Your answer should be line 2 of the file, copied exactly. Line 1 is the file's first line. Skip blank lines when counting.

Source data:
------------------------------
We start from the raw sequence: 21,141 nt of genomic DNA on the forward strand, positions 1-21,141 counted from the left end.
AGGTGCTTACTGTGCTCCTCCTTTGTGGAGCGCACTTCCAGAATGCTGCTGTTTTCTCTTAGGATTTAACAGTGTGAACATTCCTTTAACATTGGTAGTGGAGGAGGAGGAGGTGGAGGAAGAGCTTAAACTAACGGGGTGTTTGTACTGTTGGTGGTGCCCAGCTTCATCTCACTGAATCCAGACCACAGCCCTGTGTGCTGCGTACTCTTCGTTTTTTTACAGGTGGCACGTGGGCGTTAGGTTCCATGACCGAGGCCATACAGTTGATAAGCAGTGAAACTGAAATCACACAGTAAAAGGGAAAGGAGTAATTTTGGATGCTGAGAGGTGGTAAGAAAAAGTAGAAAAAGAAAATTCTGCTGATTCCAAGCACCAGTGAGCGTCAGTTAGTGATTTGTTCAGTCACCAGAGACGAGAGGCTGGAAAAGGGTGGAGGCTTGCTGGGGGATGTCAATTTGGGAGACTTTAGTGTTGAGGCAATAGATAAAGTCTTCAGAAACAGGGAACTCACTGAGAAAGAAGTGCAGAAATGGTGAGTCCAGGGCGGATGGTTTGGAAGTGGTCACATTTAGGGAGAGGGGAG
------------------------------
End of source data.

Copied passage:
AGGTGCTTACTGTGCTCCTCCTTTGTGGAGCGCACTTCCAGAATGCTGCTGTTTTCTCTTAGGATTTAACAGTGTGAACATTCCTTTAACATTGGTAGTGGAGGAGGAGGAGGTGGAGGAAGAGCTTAAACTAACGGGGTGTTTGTACTGTTGGTGGTGCCCAGCTTCATCTCACTGAATCCAGACCACAGCCCTGTGTGCTGCGTACTCTTCGTTTTTTTACAGGTGGCACGTGGGCGTTAGGTTCCATGACCGAGGCCATACAGTTGATAAGCAGTGAAACTGAAATCACACAGTAAAAGGGAAAGGAGTAATTTTGGATGCTGAGAGGTGGTAAGAAAAAGTAGAAAAAGAAAATTCTGCTGATTCCAAGCACCAGTGAGCGTCAGTTAGTGATTTGTTCAGTCACCAGAGACGAGAGGCTGGAAAAGGGTGGAGGCTTGCTGGGGGATGTCAATTTGGGAGACTTTAGTGTTGAGGCAATAGATAAAGTCTTCAGAAACAGGGAACTCACTGAGAAAGAAGTGCAGAAATGGTGAGTCCAGGGCGGATGGTTTGGAAGTGGTCACATTTAGGGAGAGGGGAG